As others have said:

A Honda or Yamaha suitcase generator (I mention specific brands because these two are notably better than others in terms of noise and reliability) is an acceptable solution for power, especially if it is just to supplement solar or wind or alternator charging and not for very frequent use.

In that case, for God's sake don't install it somewhere below decks. They are not made for that and you can have petrol/gasoline vapor leaks, exhaust leaks, other potentially deadly situations. Just use it on deck or preferably on a swim platform.

As you have heard, this will bother some people, so you will want to be sensitive about that and try to stay further away from other boats and don't run at times of day or night when you know people want quiet. That being said -- in my experience, the Honda and Yamaha generators (not other brands) are so quiet that it doesn't take much distance to protect your neighbors from annoyance. I have not, personally, ever been annoyed by one -- they are much less noisy than, say, Espar or Webasto central heating, and not really much noisier than a larger wind generator.

Real marine diesel generators are expensive because -- like a lot of things in life -- they are worth it. Really. A good fixed installed low speed generator like a Northern Lights, Onan, Kohler is a totally different animal from a suitcase generator. These will last for thousands of hours -- they are made for continuous use. They can be installed in such a way as to be almost silent. They use much less fuel per power generated, and are fed from your main tank so you don't futz around. You can run them every day for hours without annoying either neighbors or yourself.

They cost not double, but I guess 7 or 8 times what a suitcase generator costs, when you figure installation. But they are really worth it if you need power every day and/or if you need an abundance of AC power for things like watermakers, washing machines, etc.

But for many sailors -- especially those whose boats live in marinas with shore power, and who sail coastally, often stay in marinas, and don't usually spend more than a couple of days at a time disconnected from shore power, suitcase generators are a perfectly good solution, in my opinion. A real marine generator would be a waste of money for such sailors.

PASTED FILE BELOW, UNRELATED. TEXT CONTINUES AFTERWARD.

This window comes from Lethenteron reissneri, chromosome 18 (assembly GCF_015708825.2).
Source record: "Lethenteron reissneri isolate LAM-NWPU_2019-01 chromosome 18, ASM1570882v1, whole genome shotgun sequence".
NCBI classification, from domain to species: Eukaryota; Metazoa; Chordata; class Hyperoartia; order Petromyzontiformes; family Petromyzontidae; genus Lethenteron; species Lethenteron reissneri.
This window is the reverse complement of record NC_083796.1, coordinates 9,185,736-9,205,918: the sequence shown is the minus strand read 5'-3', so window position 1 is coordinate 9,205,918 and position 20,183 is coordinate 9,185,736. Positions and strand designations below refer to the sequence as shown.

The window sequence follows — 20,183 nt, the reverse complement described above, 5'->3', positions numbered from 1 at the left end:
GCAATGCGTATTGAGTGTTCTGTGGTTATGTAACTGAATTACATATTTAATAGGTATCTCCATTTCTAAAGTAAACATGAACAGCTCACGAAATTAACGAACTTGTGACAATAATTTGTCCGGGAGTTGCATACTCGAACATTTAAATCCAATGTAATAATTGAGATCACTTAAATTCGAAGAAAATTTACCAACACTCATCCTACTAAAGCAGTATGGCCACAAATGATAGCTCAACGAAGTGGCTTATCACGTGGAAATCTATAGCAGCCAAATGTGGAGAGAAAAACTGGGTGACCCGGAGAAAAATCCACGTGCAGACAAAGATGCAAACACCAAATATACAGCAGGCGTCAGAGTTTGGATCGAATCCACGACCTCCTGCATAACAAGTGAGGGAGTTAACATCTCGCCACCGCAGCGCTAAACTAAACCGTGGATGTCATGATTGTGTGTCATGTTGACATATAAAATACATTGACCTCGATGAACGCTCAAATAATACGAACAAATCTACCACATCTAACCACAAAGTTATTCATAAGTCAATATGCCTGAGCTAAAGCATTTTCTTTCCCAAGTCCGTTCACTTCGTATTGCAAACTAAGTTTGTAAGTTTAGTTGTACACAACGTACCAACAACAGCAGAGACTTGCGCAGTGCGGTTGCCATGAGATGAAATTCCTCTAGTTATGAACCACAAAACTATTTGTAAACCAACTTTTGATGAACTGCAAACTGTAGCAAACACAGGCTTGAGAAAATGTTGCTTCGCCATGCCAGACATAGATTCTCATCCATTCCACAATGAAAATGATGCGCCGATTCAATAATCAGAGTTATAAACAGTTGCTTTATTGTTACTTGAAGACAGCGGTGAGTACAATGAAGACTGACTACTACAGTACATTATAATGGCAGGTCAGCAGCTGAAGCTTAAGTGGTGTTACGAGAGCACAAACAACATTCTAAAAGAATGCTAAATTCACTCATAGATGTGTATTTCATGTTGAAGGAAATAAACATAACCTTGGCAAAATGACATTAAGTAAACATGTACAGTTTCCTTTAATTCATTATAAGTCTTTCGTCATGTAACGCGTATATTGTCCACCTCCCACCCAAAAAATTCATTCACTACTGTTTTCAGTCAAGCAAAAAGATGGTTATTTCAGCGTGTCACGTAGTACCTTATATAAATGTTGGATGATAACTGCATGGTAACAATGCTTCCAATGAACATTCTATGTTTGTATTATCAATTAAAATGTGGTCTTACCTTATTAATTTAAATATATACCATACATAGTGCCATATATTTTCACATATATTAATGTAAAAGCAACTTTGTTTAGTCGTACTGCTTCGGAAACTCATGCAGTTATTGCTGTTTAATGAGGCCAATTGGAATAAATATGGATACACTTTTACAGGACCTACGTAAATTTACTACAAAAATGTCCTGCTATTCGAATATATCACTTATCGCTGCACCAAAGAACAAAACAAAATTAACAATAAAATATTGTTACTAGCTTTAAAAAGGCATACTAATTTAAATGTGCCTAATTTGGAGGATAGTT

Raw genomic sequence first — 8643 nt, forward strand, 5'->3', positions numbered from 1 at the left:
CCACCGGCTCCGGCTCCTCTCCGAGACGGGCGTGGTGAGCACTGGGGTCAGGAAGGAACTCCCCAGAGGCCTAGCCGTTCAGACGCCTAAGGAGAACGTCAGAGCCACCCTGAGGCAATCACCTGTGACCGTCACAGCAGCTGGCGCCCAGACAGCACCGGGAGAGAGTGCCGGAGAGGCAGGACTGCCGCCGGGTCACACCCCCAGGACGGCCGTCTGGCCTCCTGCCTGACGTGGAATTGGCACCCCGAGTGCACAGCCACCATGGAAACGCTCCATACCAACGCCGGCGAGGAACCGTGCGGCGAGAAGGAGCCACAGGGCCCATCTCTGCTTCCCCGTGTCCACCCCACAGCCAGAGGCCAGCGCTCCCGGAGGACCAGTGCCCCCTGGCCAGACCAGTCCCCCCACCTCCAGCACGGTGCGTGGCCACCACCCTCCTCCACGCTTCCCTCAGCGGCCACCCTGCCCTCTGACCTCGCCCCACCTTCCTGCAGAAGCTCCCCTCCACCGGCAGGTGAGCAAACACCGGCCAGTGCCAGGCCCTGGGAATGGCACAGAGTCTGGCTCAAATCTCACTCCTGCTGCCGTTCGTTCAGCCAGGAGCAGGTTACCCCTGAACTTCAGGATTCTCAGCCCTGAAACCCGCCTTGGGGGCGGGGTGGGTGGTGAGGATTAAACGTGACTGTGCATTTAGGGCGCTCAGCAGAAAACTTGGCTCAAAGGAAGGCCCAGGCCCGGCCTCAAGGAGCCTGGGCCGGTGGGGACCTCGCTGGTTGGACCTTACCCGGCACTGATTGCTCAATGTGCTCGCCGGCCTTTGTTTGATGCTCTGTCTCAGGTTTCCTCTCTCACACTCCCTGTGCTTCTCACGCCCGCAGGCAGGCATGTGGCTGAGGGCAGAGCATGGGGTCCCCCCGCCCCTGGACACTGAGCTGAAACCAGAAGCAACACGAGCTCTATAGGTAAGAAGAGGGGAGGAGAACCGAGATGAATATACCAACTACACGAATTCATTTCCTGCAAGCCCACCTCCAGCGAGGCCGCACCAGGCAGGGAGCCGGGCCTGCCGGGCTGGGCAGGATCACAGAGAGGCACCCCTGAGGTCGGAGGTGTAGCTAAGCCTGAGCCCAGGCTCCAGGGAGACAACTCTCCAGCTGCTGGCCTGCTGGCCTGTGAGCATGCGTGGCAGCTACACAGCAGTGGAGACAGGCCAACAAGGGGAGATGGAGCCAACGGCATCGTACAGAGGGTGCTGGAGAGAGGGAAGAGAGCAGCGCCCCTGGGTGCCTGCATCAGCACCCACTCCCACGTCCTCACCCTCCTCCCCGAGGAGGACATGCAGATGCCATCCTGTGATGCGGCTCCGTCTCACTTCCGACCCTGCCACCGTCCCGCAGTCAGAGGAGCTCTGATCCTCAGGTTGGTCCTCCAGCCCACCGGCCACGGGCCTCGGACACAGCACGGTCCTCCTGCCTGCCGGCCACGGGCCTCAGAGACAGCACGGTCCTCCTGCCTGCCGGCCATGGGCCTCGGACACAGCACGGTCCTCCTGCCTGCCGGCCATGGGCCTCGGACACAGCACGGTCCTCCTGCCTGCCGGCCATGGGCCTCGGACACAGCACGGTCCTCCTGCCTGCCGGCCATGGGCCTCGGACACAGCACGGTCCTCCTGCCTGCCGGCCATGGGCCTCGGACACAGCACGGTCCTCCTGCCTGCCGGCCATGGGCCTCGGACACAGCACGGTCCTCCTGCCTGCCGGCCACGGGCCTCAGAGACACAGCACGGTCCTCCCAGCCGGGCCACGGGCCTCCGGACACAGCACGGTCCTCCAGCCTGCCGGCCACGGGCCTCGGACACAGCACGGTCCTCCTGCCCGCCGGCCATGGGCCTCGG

You might also look at solar. Very many cruisers are able to feed their whole power budget, or nearly all of it, from a good solar installation. This will usually be less expensive than a marine generator, and will have virtually no maintenance or running costs. Fantastic solution if you can make it work for your needs.
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Old 08-01-2014, 07:30   #44
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Re: Inverter/Generator permanant installation

As Dockhead posts. Those little generators are good for their purpose. They are engineered and designed as portable generators. Only run them out side on deck, lashed to the mast. They are not designed to be installed in a locker of any sort.
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Old 08-01-2014, 08:24   #45
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Re: Inverter/Generator permanant installation

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Wow, thanks Chuck, both of those are really terrific and clear and easy to follow. Great post. One question, you say your 3.5kw NextGen is running a 16,000btu A/C, do you know how many startup amps your A/C draws? The boat I am looking at has a Mermaid 16,500btu, the rated current is 12 amps, but the startup current is around 22 amps (1.8 x 12, according to their spec), with a seawater pump at around 1 amp that comes to around 23-24 amps. I'm concerned that it is too close to the 30A capacity of the NextGen 3.5, especially since their tech sheet doesn't indicate whether that is rated or max amperage. I would guess that as the A/C unit ages it will also draw more startup amps. So my question (long-winded) is whether you hear any significant slowing or near-stalling of the genset when you start up your A/C.

Thanks again for those two great links to your installations! Pete
Pete, I doubt you will have any problems. Our AC is on a separate panel from all of the rest of the boats electrical. Both panels are connected to the genset. You will need a hard start capacitor on the AC unit for the genset. I would make a call to Next Gen and they can give you the definitive answer for your unit. I suspect my start up is the same as yours. Most generators will have a max surge for a short period of time and then a continuous duty max. The Honda would not start our AC unit. The AC is an older KingAir model. Using both panels, the AC has no problem with other things on the boat running at the same time as long as it isn't heavy duty like the water heater. Chuck